Then it got confusing. This what I think happened…  Nathan had been somewhat absorbed by the M3’s and a lot of the E4’s caught us by the third climb up Effingham. I was burning matches to get back on during the descent and just when I had made it, the officials were instructing the M3’s to back off and separate from E4. It took a while to figure out and I was hanging in no-mans land for a while until everyone complied. Lap 3 resumed but I think we had to back off the pace.  But at the start of lap 4 we caught back up to E4 and it happened  again in reverse. Now the E4’s had to back off so we could continue. During my trademark chase-back-on, three race vehicles appeared to be inserting themselves between the two groups on the road in an effort to separate us. The problem was I was off the back and caught in the middle.

At the start line of the 2013 Niagara Classic O-Cup

At the start line of the 2013 Niagara Classic O-Cup

Now it was time for a little more confusion. I don’t know all the rules of road cycling as well as I probably should, however I do know that you cannot cross the yellow line, and you can’t draft the race vehicles. My dilemma now was that I was trying to get back on during a fast downhill section and an SUV was blocking the road in front of me. I was doing 75 km/hr and the vehicle was actually slowing me down. I was drafting it for like, 10 seconds, and the official behind is warning me to stop drafting. What was I supposed to do? Hit the brakes and lose contact? That didn’t seem fair to me. I kinda thought that I would just hang on until the bottom of the hill and the vehicle would either speed up or move over, but under pressure from the official’s warning, I decided to squeeze by on the inside. It was pretty hairy at that speed, so close to the gravel edge with the asphalt all chewed up, but thankfully the vehicle moved over and gave me some room to pass. Finally I made it back to the group!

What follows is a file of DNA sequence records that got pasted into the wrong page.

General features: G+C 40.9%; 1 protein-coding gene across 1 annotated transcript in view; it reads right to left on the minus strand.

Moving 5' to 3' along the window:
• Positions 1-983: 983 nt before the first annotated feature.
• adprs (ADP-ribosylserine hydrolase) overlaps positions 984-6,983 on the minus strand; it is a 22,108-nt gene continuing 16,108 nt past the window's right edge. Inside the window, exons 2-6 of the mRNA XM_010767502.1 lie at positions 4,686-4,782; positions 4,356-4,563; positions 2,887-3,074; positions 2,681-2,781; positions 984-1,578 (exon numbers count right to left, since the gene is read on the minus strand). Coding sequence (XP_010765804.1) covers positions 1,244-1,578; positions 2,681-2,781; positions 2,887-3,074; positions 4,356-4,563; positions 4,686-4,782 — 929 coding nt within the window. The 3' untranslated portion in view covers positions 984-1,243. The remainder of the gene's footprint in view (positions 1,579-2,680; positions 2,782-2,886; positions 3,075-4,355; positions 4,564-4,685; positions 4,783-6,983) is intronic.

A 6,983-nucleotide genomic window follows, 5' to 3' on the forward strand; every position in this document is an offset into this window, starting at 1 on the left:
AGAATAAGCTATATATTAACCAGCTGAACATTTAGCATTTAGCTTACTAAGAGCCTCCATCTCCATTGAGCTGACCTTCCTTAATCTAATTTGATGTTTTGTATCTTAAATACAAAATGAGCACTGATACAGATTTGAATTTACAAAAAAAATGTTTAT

Now things seemed to return to normal. Near the end of the lap I moved nearer the front again and braced myself for the last climb up Effingham hill. This was do or die for me. I felt like I was riding my guts out, but like a bad dream I starting drifting backwards. Everyone else was also upping their game here in an effort to have a chance at the end. By the time I reached the top of the hill, the effort had taken it’s toll. I was breathing so hard my lungs hurt. Lactic acid was oozing out of my pores! I had to back off the effort  for a few moments to recover. The hill had taken everything out of me. I saw the gap begin to grow as the frontrunners surged away. I gave it everything I could on the descent, but lost ground that could not be recovered. Once again my opportunity had slipped away. Now it was time to focus on staying ahead of everyone else. Don’t get caught!

I just kept riding as hard as I could. After a few kilometres I could see a rider ahead who had been shed from the bunch. He was looking back, waiting for help. I caught up to him with 5 or 6 km to go. I asked him if he wanted to work together to finish strong. He suggested waiting for more help but I was not interested. We were nearly done, let’s at least beat every one else : ) He got on my wheel for a bit, then when it was his turn to pull I thought the pace was too slow so I took over and dragged him to the end. I turned onto Effingham for the last time. I was so happy that I didn’t have to climb to the top this time. We turned left on Metler before the steep section and it was 600 m to the line. The guy on my wheel attacked on the corner and blew by me! I wasn’t expecting that. I immediately set off after him, determined to finish in front. I put my head down and dug in. The home straight was a steady uphill, not too steep, but enough to make it difficult for me. Luckily the other guy didn’t have any gas left in the tank and I passed him quickly. I could see another rider ahead and I resolved to catch them before the line too. I managed to catch them just before the line where I realized that it was one of the riders from the women’s race.

This race was pretty strung out  thanks to Effingham Hill! I’d have to say that the Niagara Classic lived up to it’s name and was  truly a classic experience for me. I ended up finishing 18th, 2:30 behind the winner. It wasn’t my closest time gap but was my highest place so far and the first time I had made the top 20. I was ok with that : )

Well done to Andy who finished in 6th place, and Nathan who finished 8th in his race!